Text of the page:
Thursday, February 28, 2008

Heart Quilt

Here is a detail photo of my red, white and blue applique heart quilt. 14 1/2" blocks set 4 x 5. Red, white and blue polka dot backing. Hand embroidered PURE BLOOD APPLIED LOYALTY TO GOD. From the differing quality of workmanship it is clearly a group quilt with numerous makers. Found in Cincinnati/Kentucky area and that is all the information I have about it.
My question is what group made it and why? Was it made by a religious group, a political group, patriotic group; made as a fundraiser, for a special event? There are no dates or signatures.

I have shown the quilt to a number of noted quilt authorities including appraisers and dealers with vast experience, and so far no one has seen this pattern before. I showed the quilt at AQSG seminar in 2007 with no luck. I have also gotten quite a range on dating it, from 1915 to 1976. The dating clues point towards World War I or II and more likely c. 1945. The top is all solids and the back is a small scale polka dot, nothing distinctive. Please comment or email if you have any information/thoughts on the origin of the quilt.

Tuesday, February 26, 2008

Flying Geese Copperplate Toile Quilt

Strippy Flying Geese/Bird Toile Quilt 72 w X 85 h. English blue/white cotton copperplate printed toile with 36 inch high repeat. To show scale, the first picture showing the pair of ducks is an 8.5 X 11 scan.
It was hard to see any detail from auction photo so it was quite wonderful to visit with my new feathered friends when they flew in. I have to wonder if the quiltmaker had a sense of humor pairing flying geese strips with the bird toile? The toile is in good/very good condition but the flying geese are suffering from the usual early brown mordant damage. Backing is cotton, dark blue/white small scale woven check.

This toile was printed from about 1780 to 1820. See Art of the Needle, Quilts from the Shelburne Museum, page 30-31 for their 'Pheasant and Mandarin Duck Motif' whole cloth quilt dated 1810 made from the same toile. You can really see the toile as the whole quilt is shown and a full page detail photo. If anyone has more information on this fabric, please let me know.

Sunday, February 24, 2008

Lowell Mass

In October I traveled to Lowell, Massachusetts (near Boston) for the annual seminar of the American Quilt Study Group It was a wonderful experience, my second seminar, I met a lot of new friends, learned a lot, saw a lot of antique quilts and soaked up a lot of history. Living in the West, you forget about the history of the eastern seaboard, loved the cobblestone streets in Lowell. I spent a delightful afternoon with Linda Laird and Pat Nickols visiting the Boott Cotton Mills Museum, the Mill Girls boardinghouse and the immigrant museum. We also stopped by the Merrimack Historical Society and I asked if they had any textiles, they scared up a textile sample sheet and an original label from the Merrimack Manufacturing Co. still on a small butterscotch plaid. They graciously let us make a photocopy which is pictured here.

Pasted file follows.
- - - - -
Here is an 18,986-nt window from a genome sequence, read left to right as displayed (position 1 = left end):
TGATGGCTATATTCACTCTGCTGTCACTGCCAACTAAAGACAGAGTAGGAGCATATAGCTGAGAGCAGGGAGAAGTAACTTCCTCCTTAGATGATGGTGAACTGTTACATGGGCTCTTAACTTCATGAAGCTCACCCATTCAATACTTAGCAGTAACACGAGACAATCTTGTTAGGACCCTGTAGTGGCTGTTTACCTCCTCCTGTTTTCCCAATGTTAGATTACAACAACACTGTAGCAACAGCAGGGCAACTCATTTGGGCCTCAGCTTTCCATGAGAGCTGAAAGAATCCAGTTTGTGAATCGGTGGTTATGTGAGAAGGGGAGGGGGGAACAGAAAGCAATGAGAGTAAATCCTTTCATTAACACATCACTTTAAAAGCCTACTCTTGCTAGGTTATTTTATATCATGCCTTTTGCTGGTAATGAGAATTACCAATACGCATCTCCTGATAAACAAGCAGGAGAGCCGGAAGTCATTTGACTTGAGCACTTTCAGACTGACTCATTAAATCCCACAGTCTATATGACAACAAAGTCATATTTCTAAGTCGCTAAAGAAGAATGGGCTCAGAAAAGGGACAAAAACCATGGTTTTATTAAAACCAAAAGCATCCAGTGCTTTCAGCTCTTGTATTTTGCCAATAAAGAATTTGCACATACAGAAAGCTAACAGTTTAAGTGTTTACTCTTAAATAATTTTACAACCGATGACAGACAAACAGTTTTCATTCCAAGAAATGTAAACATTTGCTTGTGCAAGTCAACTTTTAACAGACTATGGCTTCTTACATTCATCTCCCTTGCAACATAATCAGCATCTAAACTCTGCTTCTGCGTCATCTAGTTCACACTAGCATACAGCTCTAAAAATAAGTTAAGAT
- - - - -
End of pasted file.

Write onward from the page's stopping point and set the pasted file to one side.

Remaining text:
Friday, February 22, 2008

More 1830's top

I'm so glad I pulled this top out to scan images, as I'm having a great time visiting with all the prints. This block shows the indigo resist, more block prints. Note the whipstitching. The center square is a twill type weave. Note how many squares have several pieces. Click on photo for larger image.

Sunday, February 17, 2008

Banner Quilt

In my banner (top of blog page) you'll see one of my earliest quilt purchases and one of my earliest/oldest textiles. It is a large segment of hand sewn 4 patch quilt top c.1830 (rows/strips were later joined together by machine). It is pieced by overcast/whipstitch and running stitch. Fabrics range from 1790 (linen floral) to 1830's; there are block prints, indigo resists and an early preprinted patchwork (aka cheater cloth shown in the banner above) to name a few. As a top it is a useful printing technique study piece since I can view both sides of the fabric. Purchased from eBay for $70, it was sold as a segment of 1880's quilt so it was a very pleasant surprise.

Rocky Road to Kansas

Collections have been discussed this week on QuiltArt, prompting people to post photos of their stuff so I'll play too. I collect quilts and this 1930's Rocky Road to Kansas quilt was made by my great grandma Isabella Rogers. I love purple and scrappy quilts and this is one of my favorites. The back is purple home dyed flour sacks. The quilt is being held by AQS appraisers/instructors Bobbie Aug and Gerald Roy at our quilt appraisal classes in Idaho Falls in May 2005. I'll be posting more photos of my collection but you can see a few more on my June 07 posting

First post

This is my new blog, I decided to separate quilt appraising and my vintage/antique quilt collection from my own art quilting and contemporary art quilt collection. See Sandra's art to view my art quilts. Enjoy.
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